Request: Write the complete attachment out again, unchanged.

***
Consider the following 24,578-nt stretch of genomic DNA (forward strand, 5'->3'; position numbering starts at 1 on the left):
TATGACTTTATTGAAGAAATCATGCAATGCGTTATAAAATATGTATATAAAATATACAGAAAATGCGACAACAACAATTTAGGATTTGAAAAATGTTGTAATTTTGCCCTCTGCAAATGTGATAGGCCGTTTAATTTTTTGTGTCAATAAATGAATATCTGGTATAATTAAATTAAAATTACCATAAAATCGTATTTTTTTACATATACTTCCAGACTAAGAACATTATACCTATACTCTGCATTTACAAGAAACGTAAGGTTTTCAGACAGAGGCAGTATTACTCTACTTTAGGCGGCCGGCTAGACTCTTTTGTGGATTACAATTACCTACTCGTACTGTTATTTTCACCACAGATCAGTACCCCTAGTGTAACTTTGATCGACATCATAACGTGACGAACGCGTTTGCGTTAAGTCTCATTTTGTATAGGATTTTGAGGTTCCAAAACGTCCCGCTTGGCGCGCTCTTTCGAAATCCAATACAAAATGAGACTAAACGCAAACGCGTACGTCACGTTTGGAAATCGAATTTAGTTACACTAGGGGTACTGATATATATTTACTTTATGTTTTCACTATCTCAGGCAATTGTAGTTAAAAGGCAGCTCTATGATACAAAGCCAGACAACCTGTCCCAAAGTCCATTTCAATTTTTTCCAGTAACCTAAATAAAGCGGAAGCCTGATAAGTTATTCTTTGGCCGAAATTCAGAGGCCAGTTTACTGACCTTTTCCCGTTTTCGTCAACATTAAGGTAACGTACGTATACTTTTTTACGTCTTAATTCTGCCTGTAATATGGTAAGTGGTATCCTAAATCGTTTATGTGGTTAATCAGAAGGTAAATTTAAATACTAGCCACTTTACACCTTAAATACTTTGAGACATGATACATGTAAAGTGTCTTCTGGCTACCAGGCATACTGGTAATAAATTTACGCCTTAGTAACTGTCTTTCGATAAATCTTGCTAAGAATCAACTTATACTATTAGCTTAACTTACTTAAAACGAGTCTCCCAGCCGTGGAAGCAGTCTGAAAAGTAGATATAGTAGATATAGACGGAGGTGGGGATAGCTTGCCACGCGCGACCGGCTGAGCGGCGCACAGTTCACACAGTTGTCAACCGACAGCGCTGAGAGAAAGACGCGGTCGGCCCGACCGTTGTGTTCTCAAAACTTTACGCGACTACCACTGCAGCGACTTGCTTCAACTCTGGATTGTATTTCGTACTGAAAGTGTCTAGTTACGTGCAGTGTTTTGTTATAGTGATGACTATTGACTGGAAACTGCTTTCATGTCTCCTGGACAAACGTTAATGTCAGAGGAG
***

Consider the following 24,578-nt stretch of genomic DNA (forward strand, 5'->3'; position numbering starts at 1 on the left):
TATGACTTTATTGAAGAAATCATGCAATGCGTTATAAAATATGTATATAAAATATACAGAAAATGCGACAACAACAATTTAGGATTTGAAAAATGTTGTAATTTTGCCCTCTGCAAATGTGATAGGCCGTTTAATTTTTTGTGTCAATAAATGAATATCTGGTATAATTAAATTAAAATTACCATAAAATCGTATTTTTTTACATATACTTCCAGACTAAGAACATTATACCTATACTCTGCATTTACAAGAAACGTAAGGTTTTCAGACAGAGGCAGTATTACTCTACTTTAGGCGGCCGGCTAGACTCTTTTGTGGATTACAATTACCTACTCGTACTGTTATTTTCACCACAGATCAGTACCCCTAGTGTAACTTTGATCGACATCATAACGTGACGAACGCGTTTGCGTTAAGTCTCATTTTGTATAGGATTTTGAGGTTCCAAAACGTCCCGCTTGGCGCGCTCTTTCGAAATCCAATACAAAATGAGACTAAACGCAAACGCGTACGTCACGTTTGGAAATCGAATTTAGTTACACTAGGGGTACTGATATATATTTACTTTATGTTTTCACTATCTCAGGCAATTGTAGTTAAAAGGCAGCTCTATGATACAAAGCCAGACAACCTGTCCCAAAGTCCATTTCAATTTTTTCCAGTAACCTAAATAAAGCGGAAGCCTGATAAGTTATTCTTTGGCCGAAATTCAGAGGCCAGTTTACTGACCTTTTCCCGTTTTCGTCAACATTAAGGTAACGTACGTATACTTTTTTACGTCTTAATTCTGCCTGTAATATGGTAAGTGGTATCCTAAATCGTTTATGTGGTTAATCAGAAGGTAAATTTAAATACTAGCCACTTTACACCTTAAATACTTTGAGACATGATACATGTAAAGTGTCTTCTGGCTACCAGGCATACTGGTAATAAATTTACGCCTTAGTAACTGTCTTTCGATAAATCTTGCTAAGAATCAACTTATACTATTAGCTTAACTTACTTAAAACGAGTCTCCCAGCCGTGGAAGCAGTCTGAAAAGTAGATATAGTAGATATAGACGGAGGTGGGGATAGCTTGCCACGCGCGACCGGCTGAGCGGCGCACAGTTCACACAGTTGTCAACCGACAGCGCTGAGAGAAAGACGCGGTCGGCCCGACCGTTGTGTTCTCAAAACTTTACGCGACTACCACTGCAGCGACTTGCTTCAACTCTGGATTGTATTTCGTACTGAAAGTGTCTAGTTACGTGCAGTGTTTTGTTATAGTGATGACTATTGACTGGAAACTGCTTTCATGTCTCCTGGACAAACGTTAATGTCAGAGGAG